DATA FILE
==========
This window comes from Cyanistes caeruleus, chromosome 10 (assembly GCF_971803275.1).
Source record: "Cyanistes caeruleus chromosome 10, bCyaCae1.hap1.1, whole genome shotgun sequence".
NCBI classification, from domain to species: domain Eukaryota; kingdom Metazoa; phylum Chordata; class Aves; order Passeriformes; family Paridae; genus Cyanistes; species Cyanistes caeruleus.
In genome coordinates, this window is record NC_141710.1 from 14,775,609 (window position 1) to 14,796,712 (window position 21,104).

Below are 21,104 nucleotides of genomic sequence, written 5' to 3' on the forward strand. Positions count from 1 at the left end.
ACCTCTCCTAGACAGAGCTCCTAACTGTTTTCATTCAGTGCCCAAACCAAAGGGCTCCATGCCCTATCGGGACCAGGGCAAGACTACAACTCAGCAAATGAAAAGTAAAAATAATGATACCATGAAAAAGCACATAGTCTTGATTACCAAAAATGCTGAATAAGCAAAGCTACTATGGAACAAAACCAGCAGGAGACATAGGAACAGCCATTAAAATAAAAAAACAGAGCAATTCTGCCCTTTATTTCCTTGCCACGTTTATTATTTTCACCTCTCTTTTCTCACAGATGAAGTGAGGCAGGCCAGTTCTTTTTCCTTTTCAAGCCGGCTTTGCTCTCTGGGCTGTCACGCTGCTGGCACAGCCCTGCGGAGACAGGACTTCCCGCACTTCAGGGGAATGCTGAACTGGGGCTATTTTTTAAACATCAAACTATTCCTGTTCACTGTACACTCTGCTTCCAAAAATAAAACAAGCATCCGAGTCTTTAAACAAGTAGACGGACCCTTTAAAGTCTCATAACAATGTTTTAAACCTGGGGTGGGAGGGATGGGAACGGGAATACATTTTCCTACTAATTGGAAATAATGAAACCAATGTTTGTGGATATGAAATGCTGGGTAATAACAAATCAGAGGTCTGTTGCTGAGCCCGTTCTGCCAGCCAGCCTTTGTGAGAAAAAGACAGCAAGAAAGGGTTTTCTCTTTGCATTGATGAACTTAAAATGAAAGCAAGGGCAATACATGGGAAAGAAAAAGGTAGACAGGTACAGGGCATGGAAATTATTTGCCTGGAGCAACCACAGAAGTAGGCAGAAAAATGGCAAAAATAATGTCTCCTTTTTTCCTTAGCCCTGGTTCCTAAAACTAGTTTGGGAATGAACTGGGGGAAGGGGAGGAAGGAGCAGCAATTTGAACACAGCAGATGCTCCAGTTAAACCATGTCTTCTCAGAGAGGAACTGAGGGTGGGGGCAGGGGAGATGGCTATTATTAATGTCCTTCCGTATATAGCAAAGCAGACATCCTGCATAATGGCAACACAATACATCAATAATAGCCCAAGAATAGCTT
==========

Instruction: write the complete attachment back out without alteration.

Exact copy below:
This window comes from Cyanistes caeruleus, chromosome 10 (assembly GCF_971803275.1).
Source record: "Cyanistes caeruleus chromosome 10, bCyaCae1.hap1.1, whole genome shotgun sequence".
NCBI classification, from domain to species: domain Eukaryota; kingdom Metazoa; phylum Chordata; class Aves; order Passeriformes; family Paridae; genus Cyanistes; species Cyanistes caeruleus.
In genome coordinates, this window is record NC_141710.1 from 14,775,609 (window position 1) to 14,796,712 (window position 21,104).

Below are 21,104 nucleotides of genomic sequence, written 5' to 3' on the forward strand. Positions count from 1 at the left end.
ACCTCTCCTAGACAGAGCTCCTAACTGTTTTCATTCAGTGCCCAAACCAAAGGGCTCCATGCCCTATCGGGACCAGGGCAAGACTACAACTCAGCAAATGAAAAGTAAAAATAATGATACCATGAAAAAGCACATAGTCTTGATTACCAAAAATGCTGAATAAGCAAAGCTACTATGGAACAAAACCAGCAGGAGACATAGGAACAGCCATTAAAATAAAAAAACAGAGCAATTCTGCCCTTTATTTCCTTGCCACGTTTATTATTTTCACCTCTCTTTTCTCACAGATGAAGTGAGGCAGGCCAGTTCTTTTTCCTTTTCAAGCCGGCTTTGCTCTCTGGGCTGTCACGCTGCTGGCACAGCCCTGCGGAGACAGGACTTCCCGCACTTCAGGGGAATGCTGAACTGGGGCTATTTTTTAAACATCAAACTATTCCTGTTCACTGTACACTCTGCTTCCAAAAATAAAACAAGCATCCGAGTCTTTAAACAAGTAGACGGACCCTTTAAAGTCTCATAACAATGTTTTAAACCTGGGGTGGGAGGGATGGGAACGGGAATACATTTTCCTACTAATTGGAAATAATGAAACCAATGTTTGTGGATATGAAATGCTGGGTAATAACAAATCAGAGGTCTGTTGCTGAGCCCGTTCTGCCAGCCAGCCTTTGTGAGAAAAAGACAGCAAGAAAGGGTTTTCTCTTTGCATTGATGAACTTAAAATGAAAGCAAGGGCAATACATGGGAAAGAAAAAGGTAGACAGGTACAGGGCATGGAAATTATTTGCCTGGAGCAACCACAGAAGTAGGCAGAAAAATGGCAAAAATAATGTCTCCTTTTTTCCTTAGCCCTGGTTCCTAAAACTAGTTTGGGAATGAACTGGGGGAAGGGGAGGAAGGAGCAGCAATTTGAACACAGCAGATGCTCCAGTTAAACCATGTCTTCTCAGAGAGGAACTGAGGGTGGGGGCAGGGGAGATGGCTATTATTAATGTCCTTCCGTATATAGCAAAGCAGACATCCTGCATAATGGCAACACAATACATCAATAATAGCCCAAGAATAGCTT